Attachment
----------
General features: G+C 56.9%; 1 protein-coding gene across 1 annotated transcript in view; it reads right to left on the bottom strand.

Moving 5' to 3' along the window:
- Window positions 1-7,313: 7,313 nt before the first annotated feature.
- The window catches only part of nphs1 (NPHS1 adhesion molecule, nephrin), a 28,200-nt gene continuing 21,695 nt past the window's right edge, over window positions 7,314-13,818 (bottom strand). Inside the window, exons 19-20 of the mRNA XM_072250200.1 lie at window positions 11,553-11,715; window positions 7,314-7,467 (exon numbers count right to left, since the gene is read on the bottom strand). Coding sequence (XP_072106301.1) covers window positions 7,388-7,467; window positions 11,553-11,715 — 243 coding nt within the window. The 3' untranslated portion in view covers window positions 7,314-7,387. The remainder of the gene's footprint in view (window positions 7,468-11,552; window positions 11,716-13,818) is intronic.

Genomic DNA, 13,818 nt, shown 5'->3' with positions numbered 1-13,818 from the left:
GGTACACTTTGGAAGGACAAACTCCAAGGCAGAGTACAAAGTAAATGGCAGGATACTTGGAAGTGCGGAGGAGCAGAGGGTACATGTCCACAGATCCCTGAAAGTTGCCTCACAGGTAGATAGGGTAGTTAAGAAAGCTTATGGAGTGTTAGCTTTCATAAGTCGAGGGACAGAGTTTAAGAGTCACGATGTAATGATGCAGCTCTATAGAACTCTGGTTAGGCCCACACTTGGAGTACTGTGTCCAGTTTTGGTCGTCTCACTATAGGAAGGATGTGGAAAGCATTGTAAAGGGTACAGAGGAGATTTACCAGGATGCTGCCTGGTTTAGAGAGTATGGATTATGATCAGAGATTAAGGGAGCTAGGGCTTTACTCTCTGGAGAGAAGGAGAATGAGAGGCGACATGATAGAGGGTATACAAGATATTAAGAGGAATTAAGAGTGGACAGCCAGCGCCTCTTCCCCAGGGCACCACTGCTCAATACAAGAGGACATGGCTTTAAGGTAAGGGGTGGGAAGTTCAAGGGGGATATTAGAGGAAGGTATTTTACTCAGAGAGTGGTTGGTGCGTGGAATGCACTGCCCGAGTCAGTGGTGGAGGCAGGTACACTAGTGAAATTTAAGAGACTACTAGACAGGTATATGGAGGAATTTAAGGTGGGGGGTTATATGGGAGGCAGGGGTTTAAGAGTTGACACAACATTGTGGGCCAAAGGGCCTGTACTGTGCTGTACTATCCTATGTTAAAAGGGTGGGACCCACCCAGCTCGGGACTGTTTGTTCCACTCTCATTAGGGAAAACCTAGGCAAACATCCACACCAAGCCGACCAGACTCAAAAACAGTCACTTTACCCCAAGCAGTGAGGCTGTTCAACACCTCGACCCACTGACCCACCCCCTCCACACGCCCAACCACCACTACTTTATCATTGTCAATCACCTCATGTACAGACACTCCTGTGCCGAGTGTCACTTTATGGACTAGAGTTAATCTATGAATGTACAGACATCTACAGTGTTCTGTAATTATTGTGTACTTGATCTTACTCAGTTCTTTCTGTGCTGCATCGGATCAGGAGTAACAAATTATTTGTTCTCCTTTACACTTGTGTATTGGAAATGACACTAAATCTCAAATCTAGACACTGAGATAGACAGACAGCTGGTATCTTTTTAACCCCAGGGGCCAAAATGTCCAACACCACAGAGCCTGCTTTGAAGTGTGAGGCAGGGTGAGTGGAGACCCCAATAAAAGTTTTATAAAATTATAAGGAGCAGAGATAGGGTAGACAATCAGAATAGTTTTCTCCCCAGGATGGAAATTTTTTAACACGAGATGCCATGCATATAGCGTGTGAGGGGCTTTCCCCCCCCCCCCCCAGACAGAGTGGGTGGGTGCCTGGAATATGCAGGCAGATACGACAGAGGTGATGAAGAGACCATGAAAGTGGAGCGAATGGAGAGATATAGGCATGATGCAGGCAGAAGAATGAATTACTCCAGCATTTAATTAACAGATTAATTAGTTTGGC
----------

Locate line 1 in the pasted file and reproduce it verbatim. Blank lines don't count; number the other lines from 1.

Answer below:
General features: G+C 56.9%; 1 protein-coding gene across 1 annotated transcript in view; it reads right to left on the bottom strand.